Terrell Owens isn’t in the Pro Football Hall of Fame for no good reason

For a second-straight year, the Pro Football Hall of Fame has denied Terrell Owens an induction into its exclusive club.

Owens tweeted on Saturday night that he didn’t make it into the hall, thanking his fans and supporters. He also tweeted that the Hall of Fame is a “total joke” and that it doesn’t mean anything to him to get in now.

He’s justified for feeling that way, because it’s nonsensical that he didn’t get in.

What makes his snub even more absurd is that Owens didn’t even finish in the top 10:

Rich Cimini 

Players who made final 10 in the @ProFootballHOF selection process: Tony Boselli, Brian Dawkins, Ty Law, John Lynch and Kevin Mawae.

The Hall of Fame has been known to be unreasonably slow to elect wide receivers. Only four have ever gotten in on the first ballot: Jerry Rice, Steve Largent, Paul Warfield, and Raymond Berry.

Owens had a 15-year career that included nine 1,000+ yard receiving seasons. He finished his career eighth in NFL history with 1,078 receptions and second in receiving yards with 15,934. He also had 153 total scores, which is good for third all-time among wide receivers. He was a six-time Pro Bowler and a first-team All-Pro five times.

Owens played in a Super Bowl with a broken leg. He had nine catches for 122 yards in that game. That’s Hall of Fame type stuff, even if his team lost that game.

He had the numbers to get in. He’s one of the best all time at his position.

Terrell Davis — who made the Hall of Fame — had fewer seasons in the league than Owens had 1,000+ yard seasons. Yet Davis was elected Saturday evening, and Owens was not.

Morten Andersen, a kicker, got into the Hall of Fame before Owens. Andersen was a great kicker, but Owens is one of the best to ever play the wide receiver position. A kicker shouldn’t be in and he isn’t.

Quarterbacks can make their receivers look better than what they really are, but the two best seasons of T.O.’s career in 2000 and 2001 came with Jeff Garcia at quarterback. Owens was by no means a product of his quarterbacks.

The consensus on Owens inside the Hall of Fame, as ESPN’s Tony Grossi reported, is “Great career numbers, bad teammate.”

The idea that Owens’ antics are keeping him out or should play a factor into keeping him out is ridiculous at best. Owens set the standard for the receiver that not only torched you on the field, but also had a damn good time doing it. He stood on the Dallas Cowboys’ star, stuffed his face with popcorn from a fan, shook pom poms from a cheerleader, and pulled a permanent marker out of his sock and signed a football.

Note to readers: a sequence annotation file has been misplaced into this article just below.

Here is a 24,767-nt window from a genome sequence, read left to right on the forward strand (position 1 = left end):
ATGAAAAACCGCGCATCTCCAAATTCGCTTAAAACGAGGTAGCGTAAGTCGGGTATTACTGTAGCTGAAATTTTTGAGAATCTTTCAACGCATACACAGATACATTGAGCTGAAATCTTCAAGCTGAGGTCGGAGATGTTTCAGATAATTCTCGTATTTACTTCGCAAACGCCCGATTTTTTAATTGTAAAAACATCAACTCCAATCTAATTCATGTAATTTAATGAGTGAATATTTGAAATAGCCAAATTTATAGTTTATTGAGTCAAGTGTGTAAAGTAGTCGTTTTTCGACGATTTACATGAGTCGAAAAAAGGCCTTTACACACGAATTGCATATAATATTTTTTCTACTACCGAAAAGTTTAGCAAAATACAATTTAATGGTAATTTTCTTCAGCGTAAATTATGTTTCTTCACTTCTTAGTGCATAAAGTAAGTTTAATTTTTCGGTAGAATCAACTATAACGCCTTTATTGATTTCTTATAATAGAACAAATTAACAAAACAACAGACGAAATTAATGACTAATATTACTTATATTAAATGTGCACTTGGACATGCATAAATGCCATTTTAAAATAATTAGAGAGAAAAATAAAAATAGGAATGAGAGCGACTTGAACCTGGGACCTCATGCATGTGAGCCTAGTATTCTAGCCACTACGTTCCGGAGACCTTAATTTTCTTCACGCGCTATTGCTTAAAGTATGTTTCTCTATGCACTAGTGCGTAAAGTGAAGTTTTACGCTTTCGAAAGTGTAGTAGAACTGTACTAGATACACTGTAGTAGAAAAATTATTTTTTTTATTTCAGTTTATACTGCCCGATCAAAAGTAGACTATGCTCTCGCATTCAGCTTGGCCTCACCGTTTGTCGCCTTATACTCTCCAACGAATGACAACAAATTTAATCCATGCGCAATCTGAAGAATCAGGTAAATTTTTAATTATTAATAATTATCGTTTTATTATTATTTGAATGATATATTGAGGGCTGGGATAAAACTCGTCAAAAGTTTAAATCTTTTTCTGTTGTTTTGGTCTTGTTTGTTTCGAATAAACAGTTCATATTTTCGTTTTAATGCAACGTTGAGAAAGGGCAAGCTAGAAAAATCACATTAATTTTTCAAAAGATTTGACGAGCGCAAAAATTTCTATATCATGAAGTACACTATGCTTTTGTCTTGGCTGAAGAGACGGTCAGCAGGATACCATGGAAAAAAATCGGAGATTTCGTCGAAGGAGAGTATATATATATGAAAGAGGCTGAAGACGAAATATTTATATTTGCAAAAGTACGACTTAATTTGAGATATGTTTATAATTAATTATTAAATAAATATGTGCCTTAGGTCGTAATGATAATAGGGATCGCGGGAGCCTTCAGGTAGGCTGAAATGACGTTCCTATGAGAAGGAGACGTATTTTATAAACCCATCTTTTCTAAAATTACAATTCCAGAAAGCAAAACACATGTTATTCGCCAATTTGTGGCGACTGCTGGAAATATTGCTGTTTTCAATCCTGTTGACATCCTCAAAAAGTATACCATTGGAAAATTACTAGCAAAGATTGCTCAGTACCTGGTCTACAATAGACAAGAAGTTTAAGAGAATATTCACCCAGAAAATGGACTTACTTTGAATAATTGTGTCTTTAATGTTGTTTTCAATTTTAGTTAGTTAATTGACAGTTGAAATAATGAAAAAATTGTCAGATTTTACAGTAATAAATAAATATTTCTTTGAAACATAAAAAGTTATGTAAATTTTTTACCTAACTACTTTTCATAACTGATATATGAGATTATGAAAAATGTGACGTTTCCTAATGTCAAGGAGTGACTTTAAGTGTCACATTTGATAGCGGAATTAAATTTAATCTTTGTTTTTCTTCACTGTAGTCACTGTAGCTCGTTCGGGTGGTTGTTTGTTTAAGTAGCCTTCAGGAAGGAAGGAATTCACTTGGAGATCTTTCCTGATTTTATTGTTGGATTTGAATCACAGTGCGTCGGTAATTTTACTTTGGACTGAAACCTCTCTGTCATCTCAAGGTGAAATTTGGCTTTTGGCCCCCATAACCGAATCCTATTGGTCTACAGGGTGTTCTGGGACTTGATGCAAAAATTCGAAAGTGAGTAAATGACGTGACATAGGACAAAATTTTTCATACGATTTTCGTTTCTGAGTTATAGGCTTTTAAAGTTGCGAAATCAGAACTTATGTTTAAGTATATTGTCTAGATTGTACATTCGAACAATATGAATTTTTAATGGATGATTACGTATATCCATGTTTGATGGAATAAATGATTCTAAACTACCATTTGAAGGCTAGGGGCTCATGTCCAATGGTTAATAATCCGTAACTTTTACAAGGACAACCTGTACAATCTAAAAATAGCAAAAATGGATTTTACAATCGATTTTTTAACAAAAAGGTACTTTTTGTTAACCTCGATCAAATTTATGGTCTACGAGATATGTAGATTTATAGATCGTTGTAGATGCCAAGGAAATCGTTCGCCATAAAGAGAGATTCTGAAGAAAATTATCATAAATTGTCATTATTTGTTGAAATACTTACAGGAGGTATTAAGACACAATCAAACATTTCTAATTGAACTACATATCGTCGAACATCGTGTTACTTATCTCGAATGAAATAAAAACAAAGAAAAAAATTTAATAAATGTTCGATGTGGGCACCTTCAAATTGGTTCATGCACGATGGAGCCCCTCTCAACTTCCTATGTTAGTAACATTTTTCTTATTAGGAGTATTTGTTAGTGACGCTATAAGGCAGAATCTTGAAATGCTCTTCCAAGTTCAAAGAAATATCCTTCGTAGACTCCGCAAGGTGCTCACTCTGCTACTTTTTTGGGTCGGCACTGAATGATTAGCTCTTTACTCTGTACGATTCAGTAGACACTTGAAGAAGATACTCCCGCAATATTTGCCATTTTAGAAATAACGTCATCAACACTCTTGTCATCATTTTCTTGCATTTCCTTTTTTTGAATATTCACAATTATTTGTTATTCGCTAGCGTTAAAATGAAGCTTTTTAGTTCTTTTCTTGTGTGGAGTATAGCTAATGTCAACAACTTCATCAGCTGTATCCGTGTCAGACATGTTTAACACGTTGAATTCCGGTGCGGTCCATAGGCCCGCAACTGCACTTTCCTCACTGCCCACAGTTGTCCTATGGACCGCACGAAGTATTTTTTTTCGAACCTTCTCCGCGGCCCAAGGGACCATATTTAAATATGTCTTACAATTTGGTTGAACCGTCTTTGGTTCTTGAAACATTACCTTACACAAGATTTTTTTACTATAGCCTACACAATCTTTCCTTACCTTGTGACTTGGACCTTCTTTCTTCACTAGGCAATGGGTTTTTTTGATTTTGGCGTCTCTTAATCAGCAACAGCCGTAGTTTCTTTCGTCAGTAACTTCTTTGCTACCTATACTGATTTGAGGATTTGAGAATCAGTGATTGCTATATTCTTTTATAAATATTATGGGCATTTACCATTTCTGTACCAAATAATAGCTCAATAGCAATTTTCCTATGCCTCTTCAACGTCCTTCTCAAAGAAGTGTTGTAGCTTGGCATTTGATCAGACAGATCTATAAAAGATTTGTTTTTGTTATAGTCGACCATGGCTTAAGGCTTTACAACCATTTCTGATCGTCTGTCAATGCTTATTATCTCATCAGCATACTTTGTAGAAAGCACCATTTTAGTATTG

Those celebrations are what make him a Hall of Famer, whether you enjoyed them or not. There was a cultural impact there. Don’t forget, Ezekiel Elliott wasn’t the first player to celebrate with a Salvation Army kettle. T.O. did that first.

During his career, Owens was the target of criticism for a long list of things. This includes crying after the Cowboys’ Divisional Round loss in which — with a big pair of sunglasses on and a quivering lower lip — he tearfully said “that’s my quarterback” about Tony Romo. There was also the driveway workout and press conference where he did crunches while taking questions from reporters. Then of course, there was the promo with an actress from Desperate Housewives that everyone expressed fake outrage over.

He also overdosed on Hydrocodone, which led to a press conference by his publicist that left a bad taste in people’s mouths after she said he had “$25 million reasons why he should be alive,” as well as spitting in the face of Falcons corner DeAngelo Hall.

The NFL is a league that wants to keep the identities of its players under wraps, but one of the great things about T.O. was that he was going to be himself. Some of his “antics” were bigger distractions than others. Regardless, Owens still belongs in the Hall of Fame.

It would also be ludicrous to pretend like every Hall of Famer was spotless both on and off the field, but we won’t get into that. We’d be here for a while.

Perhaps the only solution to future snubs would be to make votes public. There’s no telling who else got votes over Owens. If votes were public, that’s essentially the only way of keep accountability.

Things aren’t going to be any easier for Owens based on next year’s class, either:

Adam Schefter 

1st Time HOF Eligibles for Class of 2018:
LB Ray Lewis
WR Randy Moss
G Steve Hutchison
DE Richard Seymour
LB Brian Urlacher
CB Ronde Barber

The Pro Football Hall of Fame is considered to be a prestigious fraternity of only the greatest to ever step foot onto a field. Owens was one of the NFL’s biggest stars from 1996-2010, and to keep him out of the Hall of Fame because of pettiness is a shame.


Source: SBNation

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